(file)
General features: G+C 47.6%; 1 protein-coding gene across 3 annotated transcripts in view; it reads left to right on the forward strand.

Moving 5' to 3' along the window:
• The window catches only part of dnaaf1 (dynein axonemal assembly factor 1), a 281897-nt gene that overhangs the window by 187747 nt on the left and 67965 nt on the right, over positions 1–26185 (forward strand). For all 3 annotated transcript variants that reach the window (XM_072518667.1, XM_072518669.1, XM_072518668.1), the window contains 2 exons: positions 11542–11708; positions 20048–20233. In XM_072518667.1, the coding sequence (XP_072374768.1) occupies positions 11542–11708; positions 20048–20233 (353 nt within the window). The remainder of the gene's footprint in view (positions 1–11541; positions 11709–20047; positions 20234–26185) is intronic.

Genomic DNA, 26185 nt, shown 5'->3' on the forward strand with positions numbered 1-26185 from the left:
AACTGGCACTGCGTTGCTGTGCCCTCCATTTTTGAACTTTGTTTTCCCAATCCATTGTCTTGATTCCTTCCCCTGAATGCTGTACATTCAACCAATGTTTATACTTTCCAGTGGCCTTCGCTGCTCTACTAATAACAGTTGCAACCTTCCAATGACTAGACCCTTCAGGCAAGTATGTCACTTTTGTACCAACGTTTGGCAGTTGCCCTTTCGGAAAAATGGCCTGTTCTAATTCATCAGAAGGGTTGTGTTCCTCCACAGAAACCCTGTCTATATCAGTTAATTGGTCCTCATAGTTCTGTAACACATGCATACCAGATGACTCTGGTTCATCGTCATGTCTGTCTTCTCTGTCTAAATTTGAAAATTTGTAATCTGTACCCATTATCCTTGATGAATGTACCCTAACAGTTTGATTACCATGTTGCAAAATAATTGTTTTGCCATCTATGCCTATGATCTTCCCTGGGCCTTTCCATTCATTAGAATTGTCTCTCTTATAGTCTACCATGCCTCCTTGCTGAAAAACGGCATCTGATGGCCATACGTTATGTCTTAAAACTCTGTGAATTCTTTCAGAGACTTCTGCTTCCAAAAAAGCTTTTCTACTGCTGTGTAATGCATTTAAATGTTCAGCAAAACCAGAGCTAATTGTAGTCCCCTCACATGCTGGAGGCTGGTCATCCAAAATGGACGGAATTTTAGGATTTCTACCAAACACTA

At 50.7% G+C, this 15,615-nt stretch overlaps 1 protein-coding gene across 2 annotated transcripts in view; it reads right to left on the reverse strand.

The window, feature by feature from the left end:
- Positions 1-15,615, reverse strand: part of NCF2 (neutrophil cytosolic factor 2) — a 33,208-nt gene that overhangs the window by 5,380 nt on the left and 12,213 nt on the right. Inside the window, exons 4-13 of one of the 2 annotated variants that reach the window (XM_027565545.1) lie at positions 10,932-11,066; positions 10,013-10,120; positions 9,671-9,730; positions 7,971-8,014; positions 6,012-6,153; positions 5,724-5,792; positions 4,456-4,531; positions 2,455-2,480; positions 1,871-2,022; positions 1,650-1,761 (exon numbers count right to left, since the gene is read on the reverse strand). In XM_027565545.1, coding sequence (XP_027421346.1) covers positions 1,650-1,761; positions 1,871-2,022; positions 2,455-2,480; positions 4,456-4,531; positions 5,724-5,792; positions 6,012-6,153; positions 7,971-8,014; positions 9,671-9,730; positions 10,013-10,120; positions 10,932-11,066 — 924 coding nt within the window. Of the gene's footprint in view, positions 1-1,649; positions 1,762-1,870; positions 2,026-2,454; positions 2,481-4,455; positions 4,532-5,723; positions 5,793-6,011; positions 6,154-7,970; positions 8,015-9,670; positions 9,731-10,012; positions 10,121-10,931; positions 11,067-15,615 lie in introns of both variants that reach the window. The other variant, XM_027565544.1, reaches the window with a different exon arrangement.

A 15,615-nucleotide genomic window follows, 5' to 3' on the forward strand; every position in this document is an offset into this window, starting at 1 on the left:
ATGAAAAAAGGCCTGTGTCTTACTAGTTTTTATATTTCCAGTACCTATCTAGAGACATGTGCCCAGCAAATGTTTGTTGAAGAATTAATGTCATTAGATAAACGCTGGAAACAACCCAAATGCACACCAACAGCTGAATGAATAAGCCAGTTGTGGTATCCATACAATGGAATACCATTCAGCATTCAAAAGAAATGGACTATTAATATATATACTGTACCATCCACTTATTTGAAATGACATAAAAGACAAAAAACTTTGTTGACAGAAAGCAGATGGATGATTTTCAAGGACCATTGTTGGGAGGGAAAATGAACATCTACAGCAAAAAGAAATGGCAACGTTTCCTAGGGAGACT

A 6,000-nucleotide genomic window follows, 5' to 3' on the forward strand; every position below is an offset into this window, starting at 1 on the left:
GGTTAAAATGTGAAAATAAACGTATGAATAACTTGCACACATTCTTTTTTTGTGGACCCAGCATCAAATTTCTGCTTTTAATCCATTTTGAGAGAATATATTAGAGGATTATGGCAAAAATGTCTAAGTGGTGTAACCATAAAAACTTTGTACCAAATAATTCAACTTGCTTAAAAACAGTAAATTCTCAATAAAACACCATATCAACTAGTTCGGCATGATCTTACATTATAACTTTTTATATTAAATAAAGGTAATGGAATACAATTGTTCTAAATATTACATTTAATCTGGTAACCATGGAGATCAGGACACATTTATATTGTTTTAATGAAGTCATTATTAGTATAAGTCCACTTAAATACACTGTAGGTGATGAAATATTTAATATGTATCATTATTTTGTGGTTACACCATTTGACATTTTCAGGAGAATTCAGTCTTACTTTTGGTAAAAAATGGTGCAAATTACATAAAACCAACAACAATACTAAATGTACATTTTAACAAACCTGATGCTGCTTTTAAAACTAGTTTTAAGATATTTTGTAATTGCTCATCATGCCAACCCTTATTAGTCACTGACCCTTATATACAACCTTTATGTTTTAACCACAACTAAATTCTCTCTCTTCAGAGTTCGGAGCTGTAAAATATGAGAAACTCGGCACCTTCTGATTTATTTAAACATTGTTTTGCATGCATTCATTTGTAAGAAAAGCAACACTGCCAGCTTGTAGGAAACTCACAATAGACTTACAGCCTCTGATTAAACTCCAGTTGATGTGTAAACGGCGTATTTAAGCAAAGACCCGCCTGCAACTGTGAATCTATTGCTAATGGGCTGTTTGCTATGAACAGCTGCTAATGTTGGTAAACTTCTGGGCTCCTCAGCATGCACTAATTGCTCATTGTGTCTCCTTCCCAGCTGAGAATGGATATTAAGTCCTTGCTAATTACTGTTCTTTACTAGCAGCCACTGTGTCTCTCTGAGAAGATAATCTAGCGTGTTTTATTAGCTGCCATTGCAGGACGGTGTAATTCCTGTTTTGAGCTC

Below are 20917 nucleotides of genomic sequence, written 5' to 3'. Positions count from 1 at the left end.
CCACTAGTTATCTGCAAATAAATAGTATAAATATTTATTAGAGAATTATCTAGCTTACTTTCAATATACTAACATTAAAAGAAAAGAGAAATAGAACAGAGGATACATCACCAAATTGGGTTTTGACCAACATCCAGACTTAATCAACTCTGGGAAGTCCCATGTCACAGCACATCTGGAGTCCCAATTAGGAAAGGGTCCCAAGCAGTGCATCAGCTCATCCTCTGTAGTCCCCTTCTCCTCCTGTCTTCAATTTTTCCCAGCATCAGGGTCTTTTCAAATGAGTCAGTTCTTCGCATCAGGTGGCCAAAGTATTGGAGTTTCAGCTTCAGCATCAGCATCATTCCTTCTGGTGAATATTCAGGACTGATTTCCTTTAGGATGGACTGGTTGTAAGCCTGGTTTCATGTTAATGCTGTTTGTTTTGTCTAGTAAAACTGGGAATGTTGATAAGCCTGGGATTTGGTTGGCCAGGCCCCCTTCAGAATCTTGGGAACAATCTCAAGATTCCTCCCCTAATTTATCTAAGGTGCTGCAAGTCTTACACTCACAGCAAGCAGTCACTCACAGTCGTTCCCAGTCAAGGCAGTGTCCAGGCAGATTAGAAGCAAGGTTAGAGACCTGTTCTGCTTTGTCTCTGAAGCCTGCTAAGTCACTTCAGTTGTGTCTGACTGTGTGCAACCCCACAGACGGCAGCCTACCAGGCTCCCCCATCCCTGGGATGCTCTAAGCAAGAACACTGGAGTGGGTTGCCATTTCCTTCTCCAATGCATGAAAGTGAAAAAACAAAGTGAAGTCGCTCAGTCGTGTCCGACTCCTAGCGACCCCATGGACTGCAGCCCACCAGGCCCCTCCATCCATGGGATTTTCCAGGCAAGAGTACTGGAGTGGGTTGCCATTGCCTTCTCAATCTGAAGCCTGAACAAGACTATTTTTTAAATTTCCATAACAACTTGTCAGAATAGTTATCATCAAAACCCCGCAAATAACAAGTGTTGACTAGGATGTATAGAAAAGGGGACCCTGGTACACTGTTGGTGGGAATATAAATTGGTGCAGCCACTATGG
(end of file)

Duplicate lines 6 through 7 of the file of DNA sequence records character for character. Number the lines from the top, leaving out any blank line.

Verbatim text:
At 50.7% G+C, this 15,615-nt stretch overlaps 1 protein-coding gene across 2 annotated transcripts in view; it reads right to left on the reverse strand.

The window, feature by feature from the left end: